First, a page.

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Travel Guide: Struve Geodetic Arc in Hammerfest, Norway #travel

Struve Geodetic Arc

Hammerfest, Norway

The Struve Arc is a chain of survey triangulations stretching from Hammerfest in Norway to the Black Sea, through 10 countries and over 2,820 km. These are points of a survey, carried out between 1816 and 1855 by the astronomer Friedrich Georg Wilhelm Struve, which represented the first accurate measuring of a long segment of a meridian. This helped to establish the exact size and shape of the planet and marked an important step in the development of earth sciences and topographic mapping. It is an extraordinary example of scientific collaboration among scientists from different countries, and of collaboration between monarchs for a scientific cause. The original arc consisted of 258 main triangles with 265 main station points. The listed site includes 34 of the original station points, with different markings, i.e. a drilled hole in rock, iron cross, cairns, or built obelisks.

Map of Struve Geodetic Arc

More info about Hammerfest

Coronavirus in Hammerfest

As much as it pains us to say, now is not the best time to be boarding that plane, boat or train. More and more countries are going into COVID-19 lockdown and closing their borders, which is making it virtually impossible to travel anyway. You can track the current coronavirus right now.

Culture in Hammerfest

We've written a very extensive guide filled with insightfull comments and handy tips and tricks about all the aspects to traveling in Norway. We've summarized the most critical things below, but you can discover more information in our detailed guide to Norway.

Money in Hammerfest

Currencie(s): Norwegian krone

  • 1 Norwegian krone = 0.09 €
  • 1 Norwegian krone = 0.11 $
  • 1 Norwegian krone = 0.08 £

Tipping: The service charge is included in the bill. It is uncommon for Norwegians to tip taxi drivers or cleaning staff at hotels. In restaurants and bars it is more common, but not expected.

Corruption: Norway has a corruption score of 16 out of 100.
If your itinerary runs through Norway, you're pretty safe. According to Transparency International, Norway is one of the least corrupt nations around the world.

Norway is not concidered to be a dangerous country, with a Global Peace Index of 1.54 out of 4.
This report is the only one of its kind that measures how dangerous or safe a nation is based on 23 different indicators, including political terror, deaths from internal conflict, murder rate, and ease of access to small arms and light weapons.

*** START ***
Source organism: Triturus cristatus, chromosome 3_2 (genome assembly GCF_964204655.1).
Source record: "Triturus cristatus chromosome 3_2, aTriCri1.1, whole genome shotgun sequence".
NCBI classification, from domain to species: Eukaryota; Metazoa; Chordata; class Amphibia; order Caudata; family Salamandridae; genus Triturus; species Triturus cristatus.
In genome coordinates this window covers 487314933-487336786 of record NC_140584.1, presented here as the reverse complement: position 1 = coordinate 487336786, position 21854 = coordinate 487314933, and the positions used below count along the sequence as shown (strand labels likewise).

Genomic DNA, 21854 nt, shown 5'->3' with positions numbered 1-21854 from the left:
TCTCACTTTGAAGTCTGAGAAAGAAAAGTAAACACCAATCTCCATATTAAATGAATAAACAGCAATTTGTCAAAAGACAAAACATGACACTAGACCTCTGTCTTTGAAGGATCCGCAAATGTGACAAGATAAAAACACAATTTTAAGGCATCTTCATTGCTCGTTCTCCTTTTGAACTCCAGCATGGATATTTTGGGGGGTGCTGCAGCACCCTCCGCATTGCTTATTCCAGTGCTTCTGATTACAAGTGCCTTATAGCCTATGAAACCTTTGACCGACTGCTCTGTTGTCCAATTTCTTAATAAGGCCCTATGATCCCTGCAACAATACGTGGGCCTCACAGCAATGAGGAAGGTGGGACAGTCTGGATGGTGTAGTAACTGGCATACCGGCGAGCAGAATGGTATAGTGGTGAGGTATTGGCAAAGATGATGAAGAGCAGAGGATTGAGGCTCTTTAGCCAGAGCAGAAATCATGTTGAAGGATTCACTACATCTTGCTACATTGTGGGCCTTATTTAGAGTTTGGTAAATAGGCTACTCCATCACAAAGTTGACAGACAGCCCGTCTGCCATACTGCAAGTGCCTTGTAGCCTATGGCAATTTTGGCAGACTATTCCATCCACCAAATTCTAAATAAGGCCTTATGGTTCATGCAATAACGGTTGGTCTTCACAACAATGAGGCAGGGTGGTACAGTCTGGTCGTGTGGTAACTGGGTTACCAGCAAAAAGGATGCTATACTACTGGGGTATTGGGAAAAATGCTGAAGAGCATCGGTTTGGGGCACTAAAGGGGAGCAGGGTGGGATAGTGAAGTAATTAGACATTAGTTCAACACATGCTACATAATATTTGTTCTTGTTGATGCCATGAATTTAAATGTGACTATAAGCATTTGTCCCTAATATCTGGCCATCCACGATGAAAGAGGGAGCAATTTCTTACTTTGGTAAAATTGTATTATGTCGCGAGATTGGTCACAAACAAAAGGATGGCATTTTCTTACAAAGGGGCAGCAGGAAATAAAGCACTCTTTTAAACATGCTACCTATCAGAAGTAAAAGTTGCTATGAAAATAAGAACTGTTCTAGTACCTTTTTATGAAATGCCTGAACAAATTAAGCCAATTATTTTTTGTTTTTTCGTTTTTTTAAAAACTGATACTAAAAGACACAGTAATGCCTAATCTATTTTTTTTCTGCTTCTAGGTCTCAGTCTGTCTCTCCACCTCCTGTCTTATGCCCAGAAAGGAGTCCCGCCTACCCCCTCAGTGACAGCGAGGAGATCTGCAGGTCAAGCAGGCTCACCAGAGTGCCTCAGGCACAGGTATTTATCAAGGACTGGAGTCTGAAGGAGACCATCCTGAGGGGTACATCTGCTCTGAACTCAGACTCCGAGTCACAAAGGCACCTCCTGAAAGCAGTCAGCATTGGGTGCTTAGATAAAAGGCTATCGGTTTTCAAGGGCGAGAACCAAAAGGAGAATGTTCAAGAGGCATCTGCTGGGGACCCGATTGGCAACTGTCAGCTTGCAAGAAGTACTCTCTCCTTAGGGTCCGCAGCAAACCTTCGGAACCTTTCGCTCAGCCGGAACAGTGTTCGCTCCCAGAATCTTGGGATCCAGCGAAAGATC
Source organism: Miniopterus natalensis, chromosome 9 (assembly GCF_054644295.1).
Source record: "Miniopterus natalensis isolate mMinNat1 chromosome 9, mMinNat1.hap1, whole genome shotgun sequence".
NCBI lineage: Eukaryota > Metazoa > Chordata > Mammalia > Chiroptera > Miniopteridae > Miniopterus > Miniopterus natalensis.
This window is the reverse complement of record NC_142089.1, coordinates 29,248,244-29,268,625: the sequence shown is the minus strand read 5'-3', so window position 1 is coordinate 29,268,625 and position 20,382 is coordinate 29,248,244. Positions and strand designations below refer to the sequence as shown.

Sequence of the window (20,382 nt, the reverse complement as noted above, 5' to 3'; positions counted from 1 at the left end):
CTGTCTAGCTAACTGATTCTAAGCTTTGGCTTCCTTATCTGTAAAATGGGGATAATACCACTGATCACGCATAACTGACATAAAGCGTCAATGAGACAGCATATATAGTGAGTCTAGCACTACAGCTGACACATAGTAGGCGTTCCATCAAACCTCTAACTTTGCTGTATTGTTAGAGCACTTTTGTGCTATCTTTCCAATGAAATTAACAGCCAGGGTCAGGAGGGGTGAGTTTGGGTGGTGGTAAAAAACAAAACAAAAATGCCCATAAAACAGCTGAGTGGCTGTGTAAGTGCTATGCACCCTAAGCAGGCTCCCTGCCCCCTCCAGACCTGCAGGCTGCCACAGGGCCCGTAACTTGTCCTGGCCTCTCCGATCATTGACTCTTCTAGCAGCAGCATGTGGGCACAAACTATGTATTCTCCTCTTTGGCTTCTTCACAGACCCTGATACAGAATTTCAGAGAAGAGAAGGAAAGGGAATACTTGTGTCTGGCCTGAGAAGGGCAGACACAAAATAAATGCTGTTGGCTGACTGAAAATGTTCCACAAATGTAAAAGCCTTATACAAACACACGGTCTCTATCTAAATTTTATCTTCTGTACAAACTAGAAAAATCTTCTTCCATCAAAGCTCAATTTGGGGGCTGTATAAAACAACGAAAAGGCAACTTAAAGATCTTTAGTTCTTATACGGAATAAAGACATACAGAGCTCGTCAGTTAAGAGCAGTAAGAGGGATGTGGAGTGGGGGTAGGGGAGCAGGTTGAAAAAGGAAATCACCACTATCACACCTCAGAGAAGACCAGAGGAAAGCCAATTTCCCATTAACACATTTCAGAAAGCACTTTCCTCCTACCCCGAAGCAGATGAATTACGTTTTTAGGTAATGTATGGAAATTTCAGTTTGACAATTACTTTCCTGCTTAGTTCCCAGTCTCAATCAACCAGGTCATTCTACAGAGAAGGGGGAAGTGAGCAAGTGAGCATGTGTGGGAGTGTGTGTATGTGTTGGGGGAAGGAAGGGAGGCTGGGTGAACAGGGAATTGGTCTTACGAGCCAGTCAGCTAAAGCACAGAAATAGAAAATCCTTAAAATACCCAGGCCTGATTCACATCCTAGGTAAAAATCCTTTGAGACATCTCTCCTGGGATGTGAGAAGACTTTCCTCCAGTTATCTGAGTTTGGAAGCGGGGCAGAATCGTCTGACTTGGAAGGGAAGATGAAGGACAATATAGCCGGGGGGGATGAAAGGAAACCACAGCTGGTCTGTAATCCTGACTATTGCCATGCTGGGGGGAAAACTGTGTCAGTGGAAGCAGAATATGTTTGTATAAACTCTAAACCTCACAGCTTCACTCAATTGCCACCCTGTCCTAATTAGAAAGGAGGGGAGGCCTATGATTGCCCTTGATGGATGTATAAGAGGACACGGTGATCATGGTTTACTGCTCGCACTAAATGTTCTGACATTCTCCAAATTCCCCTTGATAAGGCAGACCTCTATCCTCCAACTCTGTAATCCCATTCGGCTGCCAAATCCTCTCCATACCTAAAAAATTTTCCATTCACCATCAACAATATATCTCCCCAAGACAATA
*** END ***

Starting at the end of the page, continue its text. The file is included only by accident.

Language in Hammerfest

Language(s): Norwegian, Norwegian Bokmål & Norwegian Nynorsk

Food & Drinks in Hammerfest

National dish: Fårikål.

Tap Water: It's safe to drink tap water.

Drinking age: The minimum age for drinking in Hammerfest is 18.
On- and off-premise age miniumum is 18 for beer and wine/20 for spirits.

Religion in Hammerfest

Norway is NOT considered as a religious country. According to the Gallup Poll in 2009 research, only 21% of the population thinks religion is important in their daily life. More info about this study can be found here. The religous adherents are Church of Norway 85.7%, Pentecostal 1%, Roman Catholic 1%, other Christian 2.4%, Muslim 1.8%, other 8.1% (2004). Read this article about the impact of religion on your travel plans.

Sex & Relationships in Hammerfest

Age of Consent: 16 years.

Same-sex marriage (also known as gay marriage) is legalized in Norway since 2008.

Norway scores a 9/10 on the 'Gay Travel Index'.

National Sports in Hammerfest

A lot of countries and cultures have an obsession with sports, almost reaching religious proportions. In this case, Cross-country skiing is Norway their national sport.

Other practical tips for Hammerfest

Timezone: UTC+01:00

Driving: Right-hand traffic.

Power adapters and converters: 230 V (50 Hz), Plug C / F

Weather: Currently broken clouds, with a temperature between 11 and 11°C (51.8 and 51.8°F)

Pollution (PM2.5 fine dust particles): 6.96 µg/m3
PM2.5 Fine dust particulates can be carried deep into the lungs where they can cause inflammation and a worsening of the condition of people with heart and lung diseases. The smaller the particles the deeper they travel into the lungs, with more potential for harm. Note that the World Health Organisation's guideline value is 20 µg/m3. So you have nothing to worry about when travelling to Norway.

Fly to Hammerfest, Norway

Other of interesting places in Norway